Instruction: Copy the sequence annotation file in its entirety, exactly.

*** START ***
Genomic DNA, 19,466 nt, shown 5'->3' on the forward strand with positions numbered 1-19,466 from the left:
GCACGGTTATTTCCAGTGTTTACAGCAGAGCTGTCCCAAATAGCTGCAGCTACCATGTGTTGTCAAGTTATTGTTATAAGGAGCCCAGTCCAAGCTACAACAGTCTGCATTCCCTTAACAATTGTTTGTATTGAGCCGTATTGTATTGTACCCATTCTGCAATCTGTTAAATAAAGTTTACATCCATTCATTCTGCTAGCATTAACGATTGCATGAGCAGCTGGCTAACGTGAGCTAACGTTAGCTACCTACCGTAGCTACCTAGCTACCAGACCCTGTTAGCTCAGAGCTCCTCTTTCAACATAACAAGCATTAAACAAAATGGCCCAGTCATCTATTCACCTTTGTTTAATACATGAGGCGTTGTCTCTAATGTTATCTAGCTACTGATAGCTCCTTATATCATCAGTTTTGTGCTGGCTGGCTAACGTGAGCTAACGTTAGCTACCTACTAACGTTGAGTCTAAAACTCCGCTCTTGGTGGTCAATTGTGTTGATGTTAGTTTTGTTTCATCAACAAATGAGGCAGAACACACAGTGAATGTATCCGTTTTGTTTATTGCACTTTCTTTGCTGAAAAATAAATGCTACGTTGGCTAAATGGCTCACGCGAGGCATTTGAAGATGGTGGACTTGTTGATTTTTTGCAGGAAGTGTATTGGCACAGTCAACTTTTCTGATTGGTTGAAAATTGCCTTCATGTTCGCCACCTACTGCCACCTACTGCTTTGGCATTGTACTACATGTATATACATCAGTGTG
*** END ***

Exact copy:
Genomic DNA, 19,466 nt, shown 5'->3' on the forward strand with positions numbered 1-19,466 from the left:
GCACGGTTATTTCCAGTGTTTACAGCAGAGCTGTCCCAAATAGCTGCAGCTACCATGTGTTGTCAAGTTATTGTTATAAGGAGCCCAGTCCAAGCTACAACAGTCTGCATTCCCTTAACAATTGTTTGTATTGAGCCGTATTGTATTGTACCCATTCTGCAATCTGTTAAATAAAGTTTACATCCATTCATTCTGCTAGCATTAACGATTGCATGAGCAGCTGGCTAACGTGAGCTAACGTTAGCTACCTACCGTAGCTACCTAGCTACCAGACCCTGTTAGCTCAGAGCTCCTCTTTCAACATAACAAGCATTAAACAAAATGGCCCAGTCATCTATTCACCTTTGTTTAATACATGAGGCGTTGTCTCTAATGTTATCTAGCTACTGATAGCTCCTTATATCATCAGTTTTGTGCTGGCTGGCTAACGTGAGCTAACGTTAGCTACCTACTAACGTTGAGTCTAAAACTCCGCTCTTGGTGGTCAATTGTGTTGATGTTAGTTTTGTTTCATCAACAAATGAGGCAGAACACACAGTGAATGTATCCGTTTTGTTTATTGCACTTTCTTTGCTGAAAAATAAATGCTACGTTGGCTAAATGGCTCACGCGAGGCATTTGAAGATGGTGGACTTGTTGATTTTTTGCAGGAAGTGTATTGGCACAGTCAACTTTTCTGATTGGTTGAAAATTGCCTTCATGTTCGCCACCTACTGCCACCTACTGCTTTGGCATTGTACTACATGTATATACATCAGTGTG